As Barack Obama won the Democratic nomination, anti-ACRON movements once again started floating in the conservative circles, this time supported by the conservative media channels as well.
Most of these voter fraud claims were intended to disenfranchise the people of color, as they were more likely to vote for Obama than the Republican candidate, John McCain.
Even John McCain himself commented against the organization and accused them of voter fraud. McCain said,
(ACRON) is now on the verge of maybe perpetrating one of the greatest frauds in voter history in this country, maybe destroying the fabric of democracy.”
Not only this, but he also accused Barack Obama, Joe Biden, and the whole Democratic party of plotting the voter fraud campaign as he said,
“We’ve always known the Obama-Biden Democrats will do anything to win this November, but we didn’t know how far their allies would go.”
Republicans and Voter Fraud Claims: A Continued Rhetoric in the 2012 Elections
The voter fraud allegation also came into the limelight by the Republicans in the 2012 presidential elections.
As the elections were over, one of the surveys conducted concluded that almost 49% of Republicans believed that ACRON stole the elections from the Republicans. However, they did not know that ACRON was demolished by then.
ACRON came into the limelight in 2009 in a hidden recorded video controversy when some employees of ACRON were seen guiding people about how to evade taxes, promote human trafficking, and child prostitution.
In the aftermath of the scandal, Congress halted the federal funding of ACRON in a 345-75 vote, as 172 Democrats sided with 173 Republicans to vote against ACRON.
The US Senate also stopped funding from the Department of Housing and Urban Development to ACRON as 83 Senators voted against the organization.
ACRON was abolished in this way, but Republican supporters continued blaming the organization for voter fraud, even in 2012 which suggests that they just promoted their own version of stop the steal.
The former Republican Governor, Scott Walker, from Wisconsin, extended the allegations of voter fraud to his state, saying,
“I’ve always thought in this state (Wisconsin), close elections, presidential elections, it means you probably have to win with at least 53 percent of the vote to account for fraud.”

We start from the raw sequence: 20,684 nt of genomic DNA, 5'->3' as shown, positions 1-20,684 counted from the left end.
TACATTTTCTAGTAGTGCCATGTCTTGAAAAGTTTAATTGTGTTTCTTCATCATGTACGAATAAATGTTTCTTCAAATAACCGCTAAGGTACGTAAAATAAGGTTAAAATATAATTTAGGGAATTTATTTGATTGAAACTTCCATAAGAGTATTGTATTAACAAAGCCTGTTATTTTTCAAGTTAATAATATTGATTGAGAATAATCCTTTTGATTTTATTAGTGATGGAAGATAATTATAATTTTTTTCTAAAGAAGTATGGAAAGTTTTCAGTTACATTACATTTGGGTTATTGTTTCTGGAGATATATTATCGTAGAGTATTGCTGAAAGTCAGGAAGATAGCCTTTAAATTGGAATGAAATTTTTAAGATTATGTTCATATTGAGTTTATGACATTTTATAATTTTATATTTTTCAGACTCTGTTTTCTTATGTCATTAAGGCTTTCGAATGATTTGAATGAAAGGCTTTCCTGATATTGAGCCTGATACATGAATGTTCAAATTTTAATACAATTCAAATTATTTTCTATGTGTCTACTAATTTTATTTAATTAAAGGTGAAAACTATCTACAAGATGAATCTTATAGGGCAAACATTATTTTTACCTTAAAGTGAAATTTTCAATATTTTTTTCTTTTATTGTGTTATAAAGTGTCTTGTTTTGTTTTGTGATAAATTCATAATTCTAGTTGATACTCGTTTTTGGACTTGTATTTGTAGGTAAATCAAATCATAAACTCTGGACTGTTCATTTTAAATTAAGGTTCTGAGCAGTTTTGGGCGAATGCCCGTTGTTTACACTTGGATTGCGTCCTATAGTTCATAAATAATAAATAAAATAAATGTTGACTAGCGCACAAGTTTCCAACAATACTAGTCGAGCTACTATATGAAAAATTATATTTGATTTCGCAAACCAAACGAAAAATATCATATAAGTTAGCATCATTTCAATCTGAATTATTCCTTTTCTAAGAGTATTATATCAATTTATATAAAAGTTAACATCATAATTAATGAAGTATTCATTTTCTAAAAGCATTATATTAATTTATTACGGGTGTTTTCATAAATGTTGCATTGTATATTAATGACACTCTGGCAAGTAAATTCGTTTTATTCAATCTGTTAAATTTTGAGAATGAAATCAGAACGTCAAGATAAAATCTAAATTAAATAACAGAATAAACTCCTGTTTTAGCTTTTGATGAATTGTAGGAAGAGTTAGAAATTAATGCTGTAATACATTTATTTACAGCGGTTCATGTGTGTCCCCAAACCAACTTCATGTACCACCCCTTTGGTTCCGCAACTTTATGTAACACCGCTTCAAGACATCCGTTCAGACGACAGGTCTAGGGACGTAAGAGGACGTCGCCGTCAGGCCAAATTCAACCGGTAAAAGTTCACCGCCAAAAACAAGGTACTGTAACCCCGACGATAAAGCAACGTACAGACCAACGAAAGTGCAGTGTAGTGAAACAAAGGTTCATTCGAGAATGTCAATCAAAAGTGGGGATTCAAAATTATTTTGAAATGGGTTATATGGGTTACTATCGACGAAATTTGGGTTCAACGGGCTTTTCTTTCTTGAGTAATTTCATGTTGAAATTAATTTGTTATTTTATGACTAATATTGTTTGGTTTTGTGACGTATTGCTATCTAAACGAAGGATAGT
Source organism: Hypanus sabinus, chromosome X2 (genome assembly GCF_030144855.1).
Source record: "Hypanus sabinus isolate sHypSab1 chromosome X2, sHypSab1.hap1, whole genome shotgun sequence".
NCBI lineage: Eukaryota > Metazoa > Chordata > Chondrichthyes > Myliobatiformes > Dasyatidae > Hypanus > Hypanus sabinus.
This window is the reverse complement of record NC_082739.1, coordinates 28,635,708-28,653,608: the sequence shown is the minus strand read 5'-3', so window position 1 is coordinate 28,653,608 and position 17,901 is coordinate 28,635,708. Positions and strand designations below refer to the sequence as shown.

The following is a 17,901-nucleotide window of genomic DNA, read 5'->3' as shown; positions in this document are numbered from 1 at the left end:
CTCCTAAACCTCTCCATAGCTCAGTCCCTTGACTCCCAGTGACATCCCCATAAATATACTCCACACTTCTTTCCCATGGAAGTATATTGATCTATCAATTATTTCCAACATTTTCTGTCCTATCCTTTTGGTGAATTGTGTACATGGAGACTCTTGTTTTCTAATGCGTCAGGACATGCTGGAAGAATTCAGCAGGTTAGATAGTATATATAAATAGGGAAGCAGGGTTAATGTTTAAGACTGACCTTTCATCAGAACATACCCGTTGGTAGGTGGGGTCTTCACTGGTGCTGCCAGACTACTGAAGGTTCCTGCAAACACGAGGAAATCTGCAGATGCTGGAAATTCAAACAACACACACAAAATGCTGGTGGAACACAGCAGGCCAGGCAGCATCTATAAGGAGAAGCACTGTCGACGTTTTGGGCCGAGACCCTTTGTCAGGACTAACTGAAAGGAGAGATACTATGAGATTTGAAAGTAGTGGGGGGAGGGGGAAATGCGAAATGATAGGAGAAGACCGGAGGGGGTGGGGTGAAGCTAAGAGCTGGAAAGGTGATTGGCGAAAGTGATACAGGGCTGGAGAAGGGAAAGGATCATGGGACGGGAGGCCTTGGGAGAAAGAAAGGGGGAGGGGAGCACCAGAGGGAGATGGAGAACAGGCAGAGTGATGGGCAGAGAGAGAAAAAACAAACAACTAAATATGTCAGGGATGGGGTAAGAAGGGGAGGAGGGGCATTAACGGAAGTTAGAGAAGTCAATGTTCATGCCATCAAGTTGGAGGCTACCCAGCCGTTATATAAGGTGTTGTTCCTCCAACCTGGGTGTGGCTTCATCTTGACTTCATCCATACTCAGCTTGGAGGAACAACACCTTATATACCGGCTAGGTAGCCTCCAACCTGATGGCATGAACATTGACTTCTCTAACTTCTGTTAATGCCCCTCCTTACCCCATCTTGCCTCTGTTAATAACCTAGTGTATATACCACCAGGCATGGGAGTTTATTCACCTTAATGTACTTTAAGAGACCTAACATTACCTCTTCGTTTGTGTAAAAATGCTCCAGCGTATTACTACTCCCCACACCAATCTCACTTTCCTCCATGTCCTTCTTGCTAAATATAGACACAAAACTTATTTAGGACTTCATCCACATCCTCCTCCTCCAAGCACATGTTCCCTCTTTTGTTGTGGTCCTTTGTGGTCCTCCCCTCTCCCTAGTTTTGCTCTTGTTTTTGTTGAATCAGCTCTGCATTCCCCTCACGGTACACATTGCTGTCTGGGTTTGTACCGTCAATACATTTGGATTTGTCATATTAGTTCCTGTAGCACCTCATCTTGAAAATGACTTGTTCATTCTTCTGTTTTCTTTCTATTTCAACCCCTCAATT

Trump’s Doctrine: A Pinnacle of Republicans’ “Stop the Steal” Claims
Then came the beginning of Trump’s doctrine, who continued claiming during his presidency that Hillary Clinton won the popular votes in 2016 only because of the millions of illegal ballots.
As he continued prolonging the voter fraud claims, he was fueling the fire that would soon take America in its grip.
Donald Trump tried to build on all the voter fraud claims that Republicans proposed in the previous two decades.
While it is true that Trump accelerated the claims, instantly walking a steeper path toward conspiracies than his predecessors, the Republicans who contributed to these voter fraud claims are equally responsible for the Congressional attack as Trump.
During his bid to promote the voter fraud claims of the former Republicans, Trump remained critical of the modern voting techniques, including mail-in ballots, and then filed unprecedented election lawsuits, cursed the Supreme Court, refused to step down from the presidency, threatened to impose the military, tried to orchestrate the electors, and most dangerously, incited a mob to attack the US Congress.
As he was impeached for the second time without conviction, the history books will remember him as a man who championed the broader Republican narrative of voter fraud and spun it in his own way just to give it a name; “stop the steal.”